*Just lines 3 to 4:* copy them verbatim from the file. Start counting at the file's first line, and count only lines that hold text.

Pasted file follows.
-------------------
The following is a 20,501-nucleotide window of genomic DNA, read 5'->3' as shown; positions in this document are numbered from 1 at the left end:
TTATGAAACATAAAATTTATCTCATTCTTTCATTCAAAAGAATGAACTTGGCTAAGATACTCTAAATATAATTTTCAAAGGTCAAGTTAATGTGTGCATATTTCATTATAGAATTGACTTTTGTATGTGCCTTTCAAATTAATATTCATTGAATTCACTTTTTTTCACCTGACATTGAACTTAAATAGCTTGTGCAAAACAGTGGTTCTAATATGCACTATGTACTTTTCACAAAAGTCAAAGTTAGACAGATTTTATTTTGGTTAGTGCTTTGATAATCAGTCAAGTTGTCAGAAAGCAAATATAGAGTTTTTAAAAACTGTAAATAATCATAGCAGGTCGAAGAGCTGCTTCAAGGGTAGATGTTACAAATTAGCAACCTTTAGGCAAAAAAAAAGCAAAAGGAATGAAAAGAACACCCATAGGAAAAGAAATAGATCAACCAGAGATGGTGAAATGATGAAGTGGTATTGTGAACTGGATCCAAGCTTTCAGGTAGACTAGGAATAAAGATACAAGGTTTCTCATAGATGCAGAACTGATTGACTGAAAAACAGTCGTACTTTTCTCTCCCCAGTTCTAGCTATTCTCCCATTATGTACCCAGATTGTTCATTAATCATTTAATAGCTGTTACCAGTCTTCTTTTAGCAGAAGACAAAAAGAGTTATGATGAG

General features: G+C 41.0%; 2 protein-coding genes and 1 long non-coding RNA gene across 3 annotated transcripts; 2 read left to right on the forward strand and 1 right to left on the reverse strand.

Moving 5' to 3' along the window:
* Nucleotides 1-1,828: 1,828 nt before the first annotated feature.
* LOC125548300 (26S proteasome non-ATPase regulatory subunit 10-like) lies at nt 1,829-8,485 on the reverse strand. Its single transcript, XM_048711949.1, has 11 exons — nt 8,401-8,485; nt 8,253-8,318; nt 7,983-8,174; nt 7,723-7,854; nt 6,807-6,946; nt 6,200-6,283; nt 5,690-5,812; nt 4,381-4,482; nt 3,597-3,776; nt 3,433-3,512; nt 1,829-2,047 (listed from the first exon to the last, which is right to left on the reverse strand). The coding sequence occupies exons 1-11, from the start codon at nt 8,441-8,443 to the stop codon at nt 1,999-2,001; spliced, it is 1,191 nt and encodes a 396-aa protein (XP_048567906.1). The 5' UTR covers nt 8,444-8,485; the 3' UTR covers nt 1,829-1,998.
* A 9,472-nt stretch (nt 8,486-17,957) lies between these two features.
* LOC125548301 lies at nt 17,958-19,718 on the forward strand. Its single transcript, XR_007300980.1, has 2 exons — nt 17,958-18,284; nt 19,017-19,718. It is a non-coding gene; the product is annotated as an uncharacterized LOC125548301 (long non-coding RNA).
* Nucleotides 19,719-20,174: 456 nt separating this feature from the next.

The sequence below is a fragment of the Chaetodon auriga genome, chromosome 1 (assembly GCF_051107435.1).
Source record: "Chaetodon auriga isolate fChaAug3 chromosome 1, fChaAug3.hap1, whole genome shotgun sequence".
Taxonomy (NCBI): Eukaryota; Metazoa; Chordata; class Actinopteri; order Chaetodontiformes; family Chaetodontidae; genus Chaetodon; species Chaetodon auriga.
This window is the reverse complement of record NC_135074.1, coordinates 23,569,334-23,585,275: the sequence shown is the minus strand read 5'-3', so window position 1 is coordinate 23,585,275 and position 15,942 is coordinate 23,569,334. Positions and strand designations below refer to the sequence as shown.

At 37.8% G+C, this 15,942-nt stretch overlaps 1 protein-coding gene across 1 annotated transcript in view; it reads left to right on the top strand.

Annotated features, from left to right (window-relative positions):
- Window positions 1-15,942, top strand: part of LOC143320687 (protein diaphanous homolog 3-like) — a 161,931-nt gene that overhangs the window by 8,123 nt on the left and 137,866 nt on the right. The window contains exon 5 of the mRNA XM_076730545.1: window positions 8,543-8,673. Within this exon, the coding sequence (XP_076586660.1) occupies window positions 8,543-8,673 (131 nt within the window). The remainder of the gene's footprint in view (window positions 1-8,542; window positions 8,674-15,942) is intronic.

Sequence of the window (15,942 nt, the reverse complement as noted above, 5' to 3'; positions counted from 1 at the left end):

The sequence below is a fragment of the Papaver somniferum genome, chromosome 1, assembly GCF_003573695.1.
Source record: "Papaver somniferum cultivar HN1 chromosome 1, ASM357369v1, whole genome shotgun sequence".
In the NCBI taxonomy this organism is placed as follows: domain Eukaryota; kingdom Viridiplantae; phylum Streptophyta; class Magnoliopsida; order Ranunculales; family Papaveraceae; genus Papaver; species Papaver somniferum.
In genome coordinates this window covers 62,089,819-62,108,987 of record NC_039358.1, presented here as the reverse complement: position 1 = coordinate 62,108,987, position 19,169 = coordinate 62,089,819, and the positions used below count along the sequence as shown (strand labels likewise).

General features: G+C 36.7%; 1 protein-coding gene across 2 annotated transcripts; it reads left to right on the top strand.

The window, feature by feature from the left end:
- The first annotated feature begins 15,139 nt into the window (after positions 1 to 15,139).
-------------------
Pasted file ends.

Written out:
General features: G+C 41.0%; 2 protein-coding genes and 1 long non-coding RNA gene across 3 annotated transcripts; 2 read left to right on the forward strand and 1 right to left on the reverse strand.

Moving 5' to 3' along the window: